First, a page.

This is the final (for now!) guest post on this series on prayer by my friend Susan Evans. Be sure to stop by Susan’s website Hands-On Learning at www.SusanEvans.org, where you will find creative ideas for teaching children using the unit study method and ideas which also incorporate Charlotte Mason’s excellent, hands-on methods. There you will also find articles on hands-on faith under the heading, Faith Made Real.
Be sure to also check out Susan’s mystery class story for sale on Scholar Square at How to Write a Mystery Story. This class is designed for students ages 6-18 years old. Susan dresses up as Sherlock Holmes, and teaches students how to write a mystery story in easy sessions with hands-on learning. She says even children who hate writing love this class!
Have you enjoyed Susan’s posts on prayer? I sure have! Thank you, Susan, for blessing us with these great insights and encouraging words that God hears our prayers.
Praying With Your Heart
by Susan Evans
Prayer is not about mindlessly dictating a list of requests to God. Matthew 6:7 says that people who repeat meaningless words will not be heard by God. If your heart isn’t in it, it’s worthless!
You don’t have to cry to pray with all your heart. I’m going to give you examples of when I’ve wept while praying for people, but I do not cry the majority of the time, and I’m still fervently praying with all my heart. I never cry on purpose (I prefer not to cry because it drains me, and God requires me to take care of my family), but only when I’m overwhelmed by the burden of what I’m praying.
Maybe it’s the Holy Spirit loving that person through me, or maybe I’m feeling the Holy Spirit’s emotion about that prayer request. (Jesus was also found weeping when He prayed, and He is our example.) God says that fervent prayers are heard (James 5:16), so if your prayers aren’t fervent, why would God listen to lukewarm prayers that you don’t even mean?
Having said that you don’t have to cry, don’t be afraid to cry. People that are afraid to cry are afraid to love. Some people say that love is not a feeling, that it is commitment and a set of actions, and they use I Corinthians 13 to prove it. However, the Bible also says that love is compassion, and compassion is definitely a feeling. If someone is crying and I don’t care, I have no compassion for them. I just keep walking along like the guys who were not the good Samaritan. Our heart is supposed to be moved. It is a command from Scripture that most people disregard.
For example, I have been praying for years for the salvation of the husband of a woman that I know. When she asked me to pray for him, I saw pain in her eyes. I knew there was more to the story that I didn’t know. As I was praying one day, the Holy Spirit put a heavy burden on my heart, and I wept before God for the salvation of his soul. I have prayed for this man hundreds of times, and I’ve wept maybe 4 or 5 times for him, only when God overwhelmed me with the burden. To this day, I still pray for him. Only God knows the day of his salvation.
Another time God placed a woman on my heart that I was counseling. I felt a heavy burden to pray for her for a full hour one afternoon, and water kept coming out of my eyes that entire hour. To this day, I still don’t know what God was doing during that hour in her life. I just knew that I needed to pray for her, and I did.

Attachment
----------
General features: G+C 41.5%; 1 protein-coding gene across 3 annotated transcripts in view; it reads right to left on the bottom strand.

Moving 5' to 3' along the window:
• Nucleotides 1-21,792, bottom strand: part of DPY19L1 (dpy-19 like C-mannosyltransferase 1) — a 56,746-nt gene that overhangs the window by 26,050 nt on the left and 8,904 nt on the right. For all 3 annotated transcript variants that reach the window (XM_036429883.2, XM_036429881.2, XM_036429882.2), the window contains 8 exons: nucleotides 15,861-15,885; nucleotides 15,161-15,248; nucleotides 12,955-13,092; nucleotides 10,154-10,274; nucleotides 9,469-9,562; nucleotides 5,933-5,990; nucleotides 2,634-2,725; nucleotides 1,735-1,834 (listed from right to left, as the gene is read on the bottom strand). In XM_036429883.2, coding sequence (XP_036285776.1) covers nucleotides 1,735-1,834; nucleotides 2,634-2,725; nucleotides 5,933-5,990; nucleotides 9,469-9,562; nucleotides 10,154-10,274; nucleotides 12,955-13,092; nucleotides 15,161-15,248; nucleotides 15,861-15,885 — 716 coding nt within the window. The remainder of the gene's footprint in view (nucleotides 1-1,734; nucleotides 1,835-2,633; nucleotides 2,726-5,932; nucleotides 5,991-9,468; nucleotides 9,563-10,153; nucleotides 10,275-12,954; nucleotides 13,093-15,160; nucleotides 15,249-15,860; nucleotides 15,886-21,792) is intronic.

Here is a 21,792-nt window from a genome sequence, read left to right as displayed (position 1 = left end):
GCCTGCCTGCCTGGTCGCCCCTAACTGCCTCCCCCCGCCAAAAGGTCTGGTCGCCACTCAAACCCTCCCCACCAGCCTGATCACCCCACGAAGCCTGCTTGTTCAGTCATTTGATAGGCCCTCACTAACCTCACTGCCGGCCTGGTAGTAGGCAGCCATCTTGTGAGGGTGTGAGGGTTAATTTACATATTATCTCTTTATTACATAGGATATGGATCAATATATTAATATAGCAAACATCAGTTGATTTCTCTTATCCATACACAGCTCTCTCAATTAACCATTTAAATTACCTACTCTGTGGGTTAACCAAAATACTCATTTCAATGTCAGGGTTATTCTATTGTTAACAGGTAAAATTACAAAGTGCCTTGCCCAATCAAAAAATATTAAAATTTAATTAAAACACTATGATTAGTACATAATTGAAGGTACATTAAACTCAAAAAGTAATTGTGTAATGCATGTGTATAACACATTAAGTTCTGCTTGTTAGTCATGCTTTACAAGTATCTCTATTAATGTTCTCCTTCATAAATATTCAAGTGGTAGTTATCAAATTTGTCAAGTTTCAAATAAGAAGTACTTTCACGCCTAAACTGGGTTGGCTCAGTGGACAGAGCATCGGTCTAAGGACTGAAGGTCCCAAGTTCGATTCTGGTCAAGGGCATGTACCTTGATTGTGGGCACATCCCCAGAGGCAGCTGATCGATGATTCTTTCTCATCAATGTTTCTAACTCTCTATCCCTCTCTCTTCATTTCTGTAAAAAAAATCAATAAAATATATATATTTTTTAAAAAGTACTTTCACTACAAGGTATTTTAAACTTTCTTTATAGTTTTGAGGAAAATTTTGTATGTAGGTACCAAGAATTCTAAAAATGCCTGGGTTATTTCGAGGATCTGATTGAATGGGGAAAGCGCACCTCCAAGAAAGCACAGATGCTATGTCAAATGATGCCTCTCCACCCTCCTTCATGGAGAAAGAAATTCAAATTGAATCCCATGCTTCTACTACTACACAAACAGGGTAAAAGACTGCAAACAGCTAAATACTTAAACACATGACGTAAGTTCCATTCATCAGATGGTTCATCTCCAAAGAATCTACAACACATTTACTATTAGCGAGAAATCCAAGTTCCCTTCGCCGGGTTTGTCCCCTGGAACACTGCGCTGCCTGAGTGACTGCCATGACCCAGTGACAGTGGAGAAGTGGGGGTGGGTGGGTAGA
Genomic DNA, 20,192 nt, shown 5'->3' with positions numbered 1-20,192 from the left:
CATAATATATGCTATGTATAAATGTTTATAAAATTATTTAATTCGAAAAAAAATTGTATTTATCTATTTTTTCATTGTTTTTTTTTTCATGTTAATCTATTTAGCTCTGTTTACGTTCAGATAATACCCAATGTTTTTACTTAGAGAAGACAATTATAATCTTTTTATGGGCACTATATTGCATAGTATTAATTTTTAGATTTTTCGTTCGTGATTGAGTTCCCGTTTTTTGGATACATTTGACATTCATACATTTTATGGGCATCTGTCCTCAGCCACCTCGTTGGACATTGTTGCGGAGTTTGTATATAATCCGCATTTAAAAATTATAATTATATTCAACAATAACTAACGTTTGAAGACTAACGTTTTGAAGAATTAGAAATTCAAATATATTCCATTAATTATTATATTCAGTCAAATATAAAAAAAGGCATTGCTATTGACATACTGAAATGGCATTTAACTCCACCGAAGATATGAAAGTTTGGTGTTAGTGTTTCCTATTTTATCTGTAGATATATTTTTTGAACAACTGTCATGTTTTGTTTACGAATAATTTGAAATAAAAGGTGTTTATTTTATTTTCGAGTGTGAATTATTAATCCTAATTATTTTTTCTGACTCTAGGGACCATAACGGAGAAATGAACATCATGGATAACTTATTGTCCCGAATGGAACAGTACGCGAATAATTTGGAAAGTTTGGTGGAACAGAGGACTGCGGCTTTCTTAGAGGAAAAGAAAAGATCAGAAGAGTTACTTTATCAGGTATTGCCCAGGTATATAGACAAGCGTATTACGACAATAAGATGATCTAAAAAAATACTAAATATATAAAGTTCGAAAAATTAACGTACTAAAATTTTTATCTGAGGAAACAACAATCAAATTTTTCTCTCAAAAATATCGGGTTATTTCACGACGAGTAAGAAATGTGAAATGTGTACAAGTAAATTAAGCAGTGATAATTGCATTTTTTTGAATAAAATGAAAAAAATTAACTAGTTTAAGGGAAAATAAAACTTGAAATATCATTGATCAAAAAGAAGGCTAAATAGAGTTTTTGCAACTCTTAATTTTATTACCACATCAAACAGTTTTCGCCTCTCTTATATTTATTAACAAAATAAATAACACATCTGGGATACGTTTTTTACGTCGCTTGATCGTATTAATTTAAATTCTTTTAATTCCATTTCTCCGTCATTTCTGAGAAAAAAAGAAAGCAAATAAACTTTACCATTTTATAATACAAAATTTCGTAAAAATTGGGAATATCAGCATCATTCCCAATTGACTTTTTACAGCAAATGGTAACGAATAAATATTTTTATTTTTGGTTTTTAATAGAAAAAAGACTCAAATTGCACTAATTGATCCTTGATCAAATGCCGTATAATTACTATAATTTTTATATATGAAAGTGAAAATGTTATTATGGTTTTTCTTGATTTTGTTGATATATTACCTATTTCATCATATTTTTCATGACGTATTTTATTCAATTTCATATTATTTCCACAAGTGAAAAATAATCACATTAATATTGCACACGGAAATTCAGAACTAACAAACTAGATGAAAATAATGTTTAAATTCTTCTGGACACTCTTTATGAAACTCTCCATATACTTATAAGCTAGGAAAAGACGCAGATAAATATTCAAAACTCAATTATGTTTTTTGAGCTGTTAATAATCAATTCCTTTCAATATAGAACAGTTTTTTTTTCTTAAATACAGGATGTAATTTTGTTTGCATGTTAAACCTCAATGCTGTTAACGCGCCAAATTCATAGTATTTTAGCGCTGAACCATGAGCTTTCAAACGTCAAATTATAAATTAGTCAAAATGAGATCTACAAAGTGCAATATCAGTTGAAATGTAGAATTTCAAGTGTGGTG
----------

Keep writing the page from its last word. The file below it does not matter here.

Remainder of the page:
Another time I felt the need to pray for my sister, and I felt the Spirit striving in the background, praying through me during that hour. There were no tears that time, but my heart was strongly engaged. After an hour, I felt released, and the intensity went away. I didn’t decide to pray for an hour, by the way. Many times during that hour, I would want to get up and leave the room, but the Spirit wouldn’t let me. I must have asked at least 5 times, may I please go? God knows that I am willing to do whatever He asks. God’s compelling is a sweet compelling, and I just can’t let Him down, even if I’m worn out and tired.
I pray for many pastors. I asked one pastor what he wanted me to pray for, and he said, “That God would make my heart bleed, that I might know Him better.” The first few times I prayed this for him, I cried because I didn’t want God to hurt him. I stopped praying it because it was too hard for me to ask. But then I felt convicted because I told him I would pray, and I didn’t want to be a liar. Now I’ve prayed it so many times that I’m calloused about it. (Either that, or I’ve realized that the eternal treasure for him far outweighs the pain now, so I’m actually praying that God will reward him by making his heart bleed.)
Sometimes I don’t see answers to prayer right away, and other times God answers miraculously in a short amount of time. When you pray for so many people, you see a lot happen. Even on sanctification issues, I see growth in people in areas that I’m praying for. When someone excitedly tells me how they overcame anger that week, my heart exults. Because my heart is involved, my reward is greater. The more you love people, the more your heart will be in your prayers for them.
I had prayed hundreds of times for a man from the Czech Republic to be saved. I had never met him, but a friend of mine passed her burden to me to pray for him. I prayed every day for years for his salvation. I threw my heart into my prayers. Over time I grew to love him as a brother, and I wanted so badly for him to be saved. (I shed no tears, though.) Last year our church announced that he had been saved! I felt so much joy – my heart was soaring! I nearly screamed, “Wooohooo!” except for the fact that I did not want to cause a disturbance. I felt like I was walking on clouds the rest of the day. I had a taste of what the angels felt because of my obedience to put my heart into my prayers.